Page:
Sunday, February 19, 2012
Sunday, February 19, 2012
The local high school's spring sports teams must have begun training, because straggling packs of teenagers are to be seen each afternoon running along the sides of the roads. All of which reminds me of a specialized kind of footman that was once considered indispensable: the running footman.
Chosen for their endurance as well as their speed, running footmen served several purposes. On journeys, the running footman ran ahead of his master's coach to announce his arrival at inns or other houses. In a time when bad roads were a part of all travel, he could run forward and return with reports on conditions ahead. He could be sent to carry important messages or packages, or to summon a physician in an emergency. For some masters, the running footman was also considered a status-symbol for sport, and like a prized thoroughbred horse or dog, and raced against other footmen with hefty wagers on the outcome.
As a combination long-distance runner and bike-messenger, running footmen could be fast indeed, with the best ones recorded as covering seven miles in an hour, and capable of running sixty miles in a day – although, like horses, no one expected them to do this day after day. Costume and livery varied, but a long staff in the hand was a constant, used as a symbolic mark of the position, as a pole to help leap over brooks, and as a weapon to fend off dogs. It also could carry refreshment. The decorative, silver-headed top of the staff often had a small compartment for wine, or, in some cases, to carry a hard-boiled egg.
As roads improved in the 19th c., running footmen gradually disappeared – though they do live on in the names of several famous English pubs and taverns. (The illustration, above, comes from a pub sign, which explains why the footman appears to be running through a vineyard!) The following comes from the Recollections of Irish actor and dramatist John O'Keeffe (1747-1833), published in 1826:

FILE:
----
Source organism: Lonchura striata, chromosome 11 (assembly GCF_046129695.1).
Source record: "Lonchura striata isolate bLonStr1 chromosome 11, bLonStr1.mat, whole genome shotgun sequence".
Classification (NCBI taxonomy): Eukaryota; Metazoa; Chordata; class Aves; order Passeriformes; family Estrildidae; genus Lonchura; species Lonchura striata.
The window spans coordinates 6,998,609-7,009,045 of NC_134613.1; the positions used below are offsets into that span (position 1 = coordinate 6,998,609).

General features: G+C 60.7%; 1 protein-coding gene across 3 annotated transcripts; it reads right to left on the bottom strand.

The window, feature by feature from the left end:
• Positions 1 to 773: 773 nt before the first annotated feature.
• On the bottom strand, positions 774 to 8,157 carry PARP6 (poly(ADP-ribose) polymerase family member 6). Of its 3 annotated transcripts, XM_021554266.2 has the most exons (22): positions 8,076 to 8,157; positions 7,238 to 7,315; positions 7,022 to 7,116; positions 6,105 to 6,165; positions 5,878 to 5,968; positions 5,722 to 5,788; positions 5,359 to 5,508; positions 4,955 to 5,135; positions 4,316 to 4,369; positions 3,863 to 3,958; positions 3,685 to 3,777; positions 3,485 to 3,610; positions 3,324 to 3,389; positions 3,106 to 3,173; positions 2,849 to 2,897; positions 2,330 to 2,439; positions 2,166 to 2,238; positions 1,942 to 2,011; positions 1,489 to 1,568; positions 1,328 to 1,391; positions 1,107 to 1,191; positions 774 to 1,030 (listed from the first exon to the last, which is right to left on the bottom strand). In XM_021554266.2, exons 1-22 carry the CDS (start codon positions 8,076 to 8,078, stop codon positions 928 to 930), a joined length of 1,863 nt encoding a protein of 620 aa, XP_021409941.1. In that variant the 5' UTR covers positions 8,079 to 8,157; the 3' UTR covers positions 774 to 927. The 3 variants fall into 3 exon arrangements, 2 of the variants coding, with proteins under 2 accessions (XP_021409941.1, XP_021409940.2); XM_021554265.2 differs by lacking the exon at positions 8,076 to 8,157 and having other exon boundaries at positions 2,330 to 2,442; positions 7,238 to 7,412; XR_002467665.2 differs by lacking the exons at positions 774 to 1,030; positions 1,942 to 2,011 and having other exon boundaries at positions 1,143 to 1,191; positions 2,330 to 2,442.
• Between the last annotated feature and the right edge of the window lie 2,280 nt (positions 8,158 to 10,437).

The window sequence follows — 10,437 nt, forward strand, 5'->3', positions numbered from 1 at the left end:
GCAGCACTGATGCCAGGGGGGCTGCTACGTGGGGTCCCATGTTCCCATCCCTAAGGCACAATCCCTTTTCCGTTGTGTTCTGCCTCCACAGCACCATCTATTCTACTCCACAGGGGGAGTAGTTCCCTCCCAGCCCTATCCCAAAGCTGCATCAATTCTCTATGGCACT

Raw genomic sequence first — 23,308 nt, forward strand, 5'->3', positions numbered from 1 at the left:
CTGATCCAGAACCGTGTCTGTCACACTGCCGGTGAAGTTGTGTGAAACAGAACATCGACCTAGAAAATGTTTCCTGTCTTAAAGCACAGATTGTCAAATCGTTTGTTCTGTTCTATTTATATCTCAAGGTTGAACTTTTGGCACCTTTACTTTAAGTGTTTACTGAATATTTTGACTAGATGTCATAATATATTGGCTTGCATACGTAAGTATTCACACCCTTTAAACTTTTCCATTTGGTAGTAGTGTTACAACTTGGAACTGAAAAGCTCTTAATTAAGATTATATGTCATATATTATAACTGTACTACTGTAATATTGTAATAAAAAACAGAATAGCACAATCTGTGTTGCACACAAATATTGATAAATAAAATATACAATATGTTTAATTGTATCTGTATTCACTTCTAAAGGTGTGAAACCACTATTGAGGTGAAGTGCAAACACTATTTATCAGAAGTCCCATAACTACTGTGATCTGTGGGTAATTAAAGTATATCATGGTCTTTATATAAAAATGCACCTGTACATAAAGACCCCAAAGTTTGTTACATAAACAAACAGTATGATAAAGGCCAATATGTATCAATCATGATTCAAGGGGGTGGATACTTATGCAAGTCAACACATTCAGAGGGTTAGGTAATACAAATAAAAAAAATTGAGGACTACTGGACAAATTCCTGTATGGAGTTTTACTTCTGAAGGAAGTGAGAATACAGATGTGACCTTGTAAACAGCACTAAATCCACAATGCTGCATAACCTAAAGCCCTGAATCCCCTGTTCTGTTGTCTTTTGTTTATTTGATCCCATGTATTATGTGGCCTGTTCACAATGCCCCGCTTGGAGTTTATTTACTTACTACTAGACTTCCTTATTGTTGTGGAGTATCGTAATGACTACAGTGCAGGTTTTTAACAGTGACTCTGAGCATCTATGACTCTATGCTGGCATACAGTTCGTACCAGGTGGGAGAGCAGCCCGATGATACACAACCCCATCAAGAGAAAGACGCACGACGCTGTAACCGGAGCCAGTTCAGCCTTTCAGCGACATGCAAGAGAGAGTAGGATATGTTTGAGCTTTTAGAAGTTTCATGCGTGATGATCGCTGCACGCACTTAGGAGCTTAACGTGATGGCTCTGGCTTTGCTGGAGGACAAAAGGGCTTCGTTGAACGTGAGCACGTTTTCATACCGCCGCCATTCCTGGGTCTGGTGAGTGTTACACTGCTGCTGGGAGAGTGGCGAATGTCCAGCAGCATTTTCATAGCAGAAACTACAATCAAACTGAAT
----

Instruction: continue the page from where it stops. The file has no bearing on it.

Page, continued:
[My Lord's running footman] I have often seen skimming or flying across the road; one of them I particularly remember; his dress, a white jacket, blue silk sash round his waist, light black-velvet cap, with a silver tassel on the crown, round his neck a frill with a ribbon, and in his hand a staff about seven feet high with a silver top. He looked so agile, and seemed all air like a Mercury: he never minded the roads, but took the shortest cut, and by the help of his pole absolutely seemed to fly over hedge, ditch and small river. His use was to carry a letter, message, or despatch; or, on a journey, to run before and prepare the inn, or baiting-place, for his family or master, who came the regular road in coach and two, or coach and four, or coach and six: his qualifications were fidelity, strength, and agility.
For more about running footmen, see one of our favorite on-line resources, Chambers' Book of Days.